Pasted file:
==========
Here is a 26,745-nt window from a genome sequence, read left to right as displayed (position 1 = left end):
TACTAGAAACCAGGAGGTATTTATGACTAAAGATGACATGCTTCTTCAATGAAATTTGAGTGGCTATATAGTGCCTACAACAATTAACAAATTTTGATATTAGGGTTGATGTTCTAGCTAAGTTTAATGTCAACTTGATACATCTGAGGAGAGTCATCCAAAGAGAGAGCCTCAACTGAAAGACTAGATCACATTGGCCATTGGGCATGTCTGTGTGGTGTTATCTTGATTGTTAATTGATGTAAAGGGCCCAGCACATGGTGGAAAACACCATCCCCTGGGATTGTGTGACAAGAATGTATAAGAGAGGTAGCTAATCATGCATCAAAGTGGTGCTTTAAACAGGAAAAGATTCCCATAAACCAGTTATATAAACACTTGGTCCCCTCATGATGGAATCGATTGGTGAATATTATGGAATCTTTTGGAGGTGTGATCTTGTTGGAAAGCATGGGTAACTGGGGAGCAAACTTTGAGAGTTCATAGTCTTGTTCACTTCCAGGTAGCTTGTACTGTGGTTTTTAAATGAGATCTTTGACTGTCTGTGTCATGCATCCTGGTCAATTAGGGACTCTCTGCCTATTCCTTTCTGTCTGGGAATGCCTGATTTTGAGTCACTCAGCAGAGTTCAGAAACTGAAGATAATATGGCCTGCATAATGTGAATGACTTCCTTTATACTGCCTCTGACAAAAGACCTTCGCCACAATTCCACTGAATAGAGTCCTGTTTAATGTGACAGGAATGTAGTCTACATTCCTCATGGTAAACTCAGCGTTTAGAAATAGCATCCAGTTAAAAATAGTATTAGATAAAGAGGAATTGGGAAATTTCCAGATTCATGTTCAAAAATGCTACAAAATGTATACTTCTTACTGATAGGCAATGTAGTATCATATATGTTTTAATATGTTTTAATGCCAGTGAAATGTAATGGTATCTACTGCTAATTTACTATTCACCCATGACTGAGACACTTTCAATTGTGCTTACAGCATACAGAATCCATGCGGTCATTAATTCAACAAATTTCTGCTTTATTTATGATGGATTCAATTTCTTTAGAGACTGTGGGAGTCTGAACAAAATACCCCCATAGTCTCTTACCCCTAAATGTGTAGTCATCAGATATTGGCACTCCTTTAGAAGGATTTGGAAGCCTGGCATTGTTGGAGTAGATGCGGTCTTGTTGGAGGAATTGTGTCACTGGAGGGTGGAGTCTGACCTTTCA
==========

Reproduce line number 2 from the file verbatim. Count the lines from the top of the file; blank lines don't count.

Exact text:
TACTAGAAACCAGGAGGTATTTATGACTAAAGATGACATGCTTCTTCAATGAAATTTGAGTGGCTATATAGTGCCTACAACAATTAACAAATTTTGATATTAGGGTTGATGTTCTAGCTAAGTTTAATGTCAACTTGATACATCTGAGGAGAGTCATCCAAAGAGAGAGCCTCAACTGAAAGACTAGATCACATTGGCCATTGGGCATGTCTGTGTGGTGTTATCTTGATTGTTAATTGATGTAAAGGGCCCAGCACATGGTGGAAAACACCATCCCCTGGGATTGTGTGACAAGAATGTATAAGAGAGGTAGCTAATCATGCATCAAAGTGGTGCTTTAAACAGGAAAAGATTCCCATAAACCAGTTATATAAACACTTGGTCCCCTCATGATGGAATCGATTGGTGAATATTATGGAATCTTTTGGAGGTGTGATCTTGTTGGAAAGCATGGGTAACTGGGGAGCAAACTTTGAGAGTTCATAGTCTTGTTCACTTCCAGGTAGCTTGTACTGTGGTTTTTAAATGAGATCTTTGACTGTCTGTGTCATGCATCCTGGTCAATTAGGGACTCTCTGCCTATTCCTTTCTGTCTGGGAATGCCTGATTTTGAGTCACTCAGCAGAGTTCAGAAACTGAAGATAATATGGCCTGCATAATGTGAATGACTTCCTTTATACTGCCTCTGACAAAAGACCTTCGCCACAATTCCACTGAATAGAGTCCTGTTTAATGTGACAGGAATGTAGTCTACATTCCTCATGGTAAACTCAGCGTTTAGAAATAGCATCCAGTTAAAAATAGTATTAGATAAAGAGGAATTGGGAAATTTCCAGATTCATGTTCAAAAATGCTACAAAATGTATACTTCTTACTGATAGGCAATGTAGTATCATATATGTTTTAATATGTTTTAATGCCAGTGAAATGTAATGGTATCTACTGCTAATTTACTATTCACCCATGACTGAGACACTTTCAATTGTGCTTACAGCATACAGAATCCATGCGGTCATTAATTCAACAAATTTCTGCTTTATTTATGATGGATTCAATTTCTTTAGAGACTGTGGGAGTCTGAACAAAATACCCCCATAGTCTCTTACCCCTAAATGTGTAGTCATCAGATATTGGCACTCCTTTAGAAGGATTTGGAAGCCTGGCATTGTTGGAGTAGATGCGGTCTTGTTGGAGGAATTGTGTCACTGGAGGGTGGAGTCTGACCTTTCA